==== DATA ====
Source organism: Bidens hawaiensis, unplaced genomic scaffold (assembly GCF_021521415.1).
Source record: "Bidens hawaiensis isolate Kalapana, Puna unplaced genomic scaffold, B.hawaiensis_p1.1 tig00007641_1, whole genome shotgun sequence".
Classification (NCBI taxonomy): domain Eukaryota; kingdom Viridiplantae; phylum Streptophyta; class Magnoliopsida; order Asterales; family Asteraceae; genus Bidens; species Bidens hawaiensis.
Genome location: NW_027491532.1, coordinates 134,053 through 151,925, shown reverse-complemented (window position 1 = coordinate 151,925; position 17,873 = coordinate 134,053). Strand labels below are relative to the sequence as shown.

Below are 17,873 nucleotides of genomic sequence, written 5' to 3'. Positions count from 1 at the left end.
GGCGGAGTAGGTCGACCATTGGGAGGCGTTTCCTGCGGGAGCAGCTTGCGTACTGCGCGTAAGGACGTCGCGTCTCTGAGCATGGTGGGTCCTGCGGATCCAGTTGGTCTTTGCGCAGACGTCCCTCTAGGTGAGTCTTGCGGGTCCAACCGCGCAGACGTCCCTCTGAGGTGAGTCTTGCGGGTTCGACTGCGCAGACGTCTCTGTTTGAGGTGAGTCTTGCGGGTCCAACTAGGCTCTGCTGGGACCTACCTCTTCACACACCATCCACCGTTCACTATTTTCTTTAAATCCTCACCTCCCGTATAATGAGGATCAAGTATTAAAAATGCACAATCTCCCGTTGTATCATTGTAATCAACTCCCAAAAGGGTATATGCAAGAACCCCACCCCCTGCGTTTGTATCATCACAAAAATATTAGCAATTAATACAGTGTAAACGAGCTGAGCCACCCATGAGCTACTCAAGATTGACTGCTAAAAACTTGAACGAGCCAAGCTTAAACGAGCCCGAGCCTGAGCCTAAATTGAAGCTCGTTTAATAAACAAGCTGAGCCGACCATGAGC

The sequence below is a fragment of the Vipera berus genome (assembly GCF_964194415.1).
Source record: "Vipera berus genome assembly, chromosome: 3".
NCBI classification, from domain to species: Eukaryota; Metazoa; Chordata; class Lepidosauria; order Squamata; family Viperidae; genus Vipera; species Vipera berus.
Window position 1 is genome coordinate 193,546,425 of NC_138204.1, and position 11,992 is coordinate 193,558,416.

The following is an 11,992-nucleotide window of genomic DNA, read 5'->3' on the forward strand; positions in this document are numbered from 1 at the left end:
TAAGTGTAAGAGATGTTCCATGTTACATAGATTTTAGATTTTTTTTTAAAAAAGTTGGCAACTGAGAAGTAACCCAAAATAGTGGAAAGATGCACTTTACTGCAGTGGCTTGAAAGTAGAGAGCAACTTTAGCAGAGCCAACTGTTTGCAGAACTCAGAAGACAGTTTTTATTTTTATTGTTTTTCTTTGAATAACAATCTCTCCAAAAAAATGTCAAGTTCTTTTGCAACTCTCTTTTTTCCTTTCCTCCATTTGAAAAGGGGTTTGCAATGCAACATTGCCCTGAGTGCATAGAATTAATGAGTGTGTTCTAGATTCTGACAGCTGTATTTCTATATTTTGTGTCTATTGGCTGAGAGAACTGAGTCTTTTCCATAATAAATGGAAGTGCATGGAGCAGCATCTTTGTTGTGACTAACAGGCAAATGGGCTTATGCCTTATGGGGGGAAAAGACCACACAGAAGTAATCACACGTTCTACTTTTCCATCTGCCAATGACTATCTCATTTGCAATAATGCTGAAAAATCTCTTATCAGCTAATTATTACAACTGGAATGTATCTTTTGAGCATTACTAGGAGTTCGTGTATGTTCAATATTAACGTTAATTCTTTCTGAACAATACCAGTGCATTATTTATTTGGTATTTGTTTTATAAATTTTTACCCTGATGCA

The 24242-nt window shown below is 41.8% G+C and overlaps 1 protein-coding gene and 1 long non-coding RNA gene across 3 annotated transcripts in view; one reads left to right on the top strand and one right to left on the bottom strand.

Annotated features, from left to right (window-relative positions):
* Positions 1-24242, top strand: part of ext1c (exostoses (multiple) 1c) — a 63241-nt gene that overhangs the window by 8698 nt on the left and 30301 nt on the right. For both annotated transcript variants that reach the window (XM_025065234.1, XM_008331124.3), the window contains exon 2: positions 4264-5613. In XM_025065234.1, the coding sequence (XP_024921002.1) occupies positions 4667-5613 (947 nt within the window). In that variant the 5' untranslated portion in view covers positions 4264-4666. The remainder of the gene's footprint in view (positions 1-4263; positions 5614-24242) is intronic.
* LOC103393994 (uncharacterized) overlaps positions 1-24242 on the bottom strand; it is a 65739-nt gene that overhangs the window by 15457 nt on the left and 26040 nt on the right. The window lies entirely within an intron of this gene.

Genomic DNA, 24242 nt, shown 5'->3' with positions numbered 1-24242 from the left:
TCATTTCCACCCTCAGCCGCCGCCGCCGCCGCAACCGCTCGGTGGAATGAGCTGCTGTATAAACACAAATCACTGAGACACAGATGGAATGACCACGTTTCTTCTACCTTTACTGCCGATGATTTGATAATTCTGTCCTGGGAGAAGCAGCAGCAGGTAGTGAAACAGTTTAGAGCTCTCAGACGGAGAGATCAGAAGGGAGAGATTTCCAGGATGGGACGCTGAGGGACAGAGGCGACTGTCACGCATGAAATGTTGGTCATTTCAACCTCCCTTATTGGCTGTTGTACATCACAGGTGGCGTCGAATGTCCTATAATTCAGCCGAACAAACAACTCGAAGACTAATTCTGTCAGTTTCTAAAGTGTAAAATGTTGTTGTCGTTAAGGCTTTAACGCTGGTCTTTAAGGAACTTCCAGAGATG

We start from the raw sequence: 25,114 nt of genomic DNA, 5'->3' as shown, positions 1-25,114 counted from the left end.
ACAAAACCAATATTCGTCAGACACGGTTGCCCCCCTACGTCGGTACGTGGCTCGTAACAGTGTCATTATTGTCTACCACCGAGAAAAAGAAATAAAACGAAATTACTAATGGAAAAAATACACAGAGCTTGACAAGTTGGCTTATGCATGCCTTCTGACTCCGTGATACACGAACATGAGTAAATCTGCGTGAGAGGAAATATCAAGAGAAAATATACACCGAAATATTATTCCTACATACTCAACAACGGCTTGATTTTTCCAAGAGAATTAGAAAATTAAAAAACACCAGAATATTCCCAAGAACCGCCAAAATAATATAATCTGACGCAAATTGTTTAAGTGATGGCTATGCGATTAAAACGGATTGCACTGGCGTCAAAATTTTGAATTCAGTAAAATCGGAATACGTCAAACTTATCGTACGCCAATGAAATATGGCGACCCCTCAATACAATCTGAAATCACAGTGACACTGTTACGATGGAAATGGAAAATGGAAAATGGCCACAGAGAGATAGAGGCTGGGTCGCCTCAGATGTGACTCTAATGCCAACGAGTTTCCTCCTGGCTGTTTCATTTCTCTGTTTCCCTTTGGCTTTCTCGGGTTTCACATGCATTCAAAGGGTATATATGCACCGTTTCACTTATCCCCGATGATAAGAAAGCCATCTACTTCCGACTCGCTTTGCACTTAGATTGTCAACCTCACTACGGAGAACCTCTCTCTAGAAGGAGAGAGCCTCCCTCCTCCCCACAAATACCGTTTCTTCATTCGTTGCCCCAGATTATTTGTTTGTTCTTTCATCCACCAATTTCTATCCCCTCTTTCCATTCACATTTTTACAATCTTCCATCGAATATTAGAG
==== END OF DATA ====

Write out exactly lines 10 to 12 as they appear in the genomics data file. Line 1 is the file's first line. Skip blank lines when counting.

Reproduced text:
Window position 1 is genome coordinate 193,546,425 of NC_138204.1, and position 11,992 is coordinate 193,558,416.

The following is an 11,992-nucleotide window of genomic DNA, read 5'->3' on the forward strand; positions in this document are numbered from 1 at the left end:
TAAGTGTAAGAGATGTTCCATGTTACATAGATTTTAGATTTTTTTTTAAAAAAGTTGGCAACTGAGAAGTAACCCAAAATAGTGGAAAGATGCACTTTACTGCAGTGGCTTGAAAGTAGAGAGCAACTTTAGCAGAGCCAACTGTTTGCAGAACTCAGAAGACAGTTTTTATTTTTATTGTTTTTCTTTGAATAACAATCTCTCCAAAAAAATGTCAAGTTCTTTTGCAACTCTCTTTTTTCCTTTCCTCCATTTGAAAAGGGGTTTGCAATGCAACATTGCCCTGAGTGCATAGAATTAATGAGTGTGTTCTAGATTCTGACAGCTGTATTTCTATATTTTGTGTCTATTGGCTGAGAGAACTGAGTCTTTTCCATAATAAATGGAAGTGCATGGAGCAGCATCTTTGTTGTGACTAACAGGCAAATGGGCTTATGCCTTATGGGGGGAAAAGACCACACAGAAGTAATCACACGTTCTACTTTTCCATCTGCCAATGACTATCTCATTTGCAATAATGCTGAAAAATCTCTTATCAGCTAATTATTACAACTGGAATGTATCTTTTGAGCATTACTAGGAGTTCGTGTATGTTCAATATTAACGTTAATTCTTTCTGAACAATACCAGTGCATTATTTATTTGGTATTTGTTTTATAAATTTTTACCCTGATGCA